The Howells contend that the trial court erred when it established the southern boundary line between their property and the estate's property. The Howells' deed states that their property extends south to a field road and then to the west along the field road until the property runs into a creek. The trial court established the boundary line along the field road described earlier.
The Howells contend that this was error, because there had been another, older field road and that that road and not the present field road is the one referred to in the deed. Bradford presented much strong, unequivocal evidence to the contrary. Neighbors who had lived in the community for as long as 55 years stated that the present road is the same road that always has been there. For example, Omer Benton Knowlton was 74 years old and had been familiar with the estate property since 1931; he testified that he had seen the road two or three weeks before trial and that the present road was the same road that he had always known, that it had not changed locations. The trial court itself viewed the property to look for another, older road. Aerial photographs did not indicate any evidence of another, older road. The trial court could properly determine that there was no older road as the Howells claimed and that the present road was the boundary described in the Howells' deed.
The Howells claim that, regardless of the boundary established by the deed, they own the land south of the field road by adverse possession. The trial court found that Anthony and May Bradford had acquired during their lifetime three parcels of land, from which they deeded a portion *646 to the Howells and the remainder of which comprises the estate property in this action. Although the trial court did not explicitly state that it did so, it could have determined that in relation to the estate property that the Howells claim by adverse possession, the Howells and Bradford are co-tenants. See, Porter v. Porter, 472 So. 2d 630 (Ala.1985).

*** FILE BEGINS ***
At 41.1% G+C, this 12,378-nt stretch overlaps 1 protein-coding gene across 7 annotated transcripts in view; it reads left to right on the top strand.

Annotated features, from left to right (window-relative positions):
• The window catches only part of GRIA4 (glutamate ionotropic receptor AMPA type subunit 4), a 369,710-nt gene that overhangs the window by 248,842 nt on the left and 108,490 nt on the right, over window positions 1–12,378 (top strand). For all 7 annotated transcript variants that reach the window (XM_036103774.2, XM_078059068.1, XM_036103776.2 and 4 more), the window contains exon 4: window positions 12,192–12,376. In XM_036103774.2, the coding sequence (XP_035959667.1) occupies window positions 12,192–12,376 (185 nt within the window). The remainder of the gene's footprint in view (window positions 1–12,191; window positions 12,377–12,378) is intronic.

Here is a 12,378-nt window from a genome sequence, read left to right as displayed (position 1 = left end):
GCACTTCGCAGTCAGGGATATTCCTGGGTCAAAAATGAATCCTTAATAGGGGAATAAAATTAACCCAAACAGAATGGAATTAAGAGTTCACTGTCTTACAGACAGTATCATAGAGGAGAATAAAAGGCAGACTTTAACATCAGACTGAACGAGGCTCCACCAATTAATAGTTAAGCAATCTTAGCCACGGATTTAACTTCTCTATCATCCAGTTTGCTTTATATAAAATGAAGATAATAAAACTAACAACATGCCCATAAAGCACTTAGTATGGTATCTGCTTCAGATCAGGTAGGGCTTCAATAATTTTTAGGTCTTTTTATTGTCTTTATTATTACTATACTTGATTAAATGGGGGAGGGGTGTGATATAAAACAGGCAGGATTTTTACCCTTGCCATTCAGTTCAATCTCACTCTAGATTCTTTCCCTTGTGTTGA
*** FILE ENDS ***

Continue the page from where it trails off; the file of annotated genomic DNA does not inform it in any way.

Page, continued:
In Beard v. Bates, 418 So. 2d 862, 864 (Ala.1982), we cited Tyson v. Jackson, 364 So. 2d 1140, 1141-42 (Ala.1978), to explain long-settled law concerning adverse possession as between tenants in common:"`The rule has long been established in this jurisdiction that the possession of one tenant in common is presumed to be the possession of all; and such possession does not become adverse to the cotenant until he is actually ousted or short of ouster, the adverse character of the possession of one is actually known to the other, or the possession of one is so open and notorious in its hostility and exclusiveness as to put the cotenant on notice of its adverse character. Foshee v. Foshee, 278 Ala. 205, 177 So. 2d 99 (1965); Barry v. Thomas, 273 Ala. 527, 142 So. 2d 918 (1962); Markstein v. Schilleci, 258 Ala. 68, 61 So. 2d 75 (1952); Hames v. Irwin, 253 Ala. 458, 45 So. 2d 281 (1949); Ratliff v. Ratliff, 234 Ala. 320, 175 So. 259 (1937). "`Before the possession of a cotenant may be regarded as adverse to his cotenant, he must repudiate the cotenant's interest in the property by act or declaration. Livingston v. Livingston, 210 Ala. 420, 98 So. 281 (1923). This means that there must be some express denial of title and right to possession of the fellow cotenant brought home to him openly and unequivocally. Williams v. Sinclair Refining Co., 39 N.M. 388, 47 P.2d 910 (1935); 86 C.J.S. Tenancy in Common § 27. In Ratliff v. Ratliff, supra (234 Ala. at 322, 323, 175 So. at 261), this court stated the rule as follows: "`"The possession of a tenant in common exercising the customary acts of ownership does not alone operate as a disseisin of cotenants; but there must be positive information of the facts, however informally communicated or acquired...."'"
418 So. 2d at 864.
The trial court could permissibly have determined that the Howells failed to prove such an open, unequivocal ouster. Furthermore, there is additional evidence to justify the trial court's decision that the Howells did not adversely possess the land south of the field road. We conclude that the trial court did not err in establishing the boundary line between the Howells' property and the estate property.
The judgment is due to be affirmed.
HORNSBY, C.J., and JONES, SHORES, HOUSTON and KENNEDY, JJ., concur.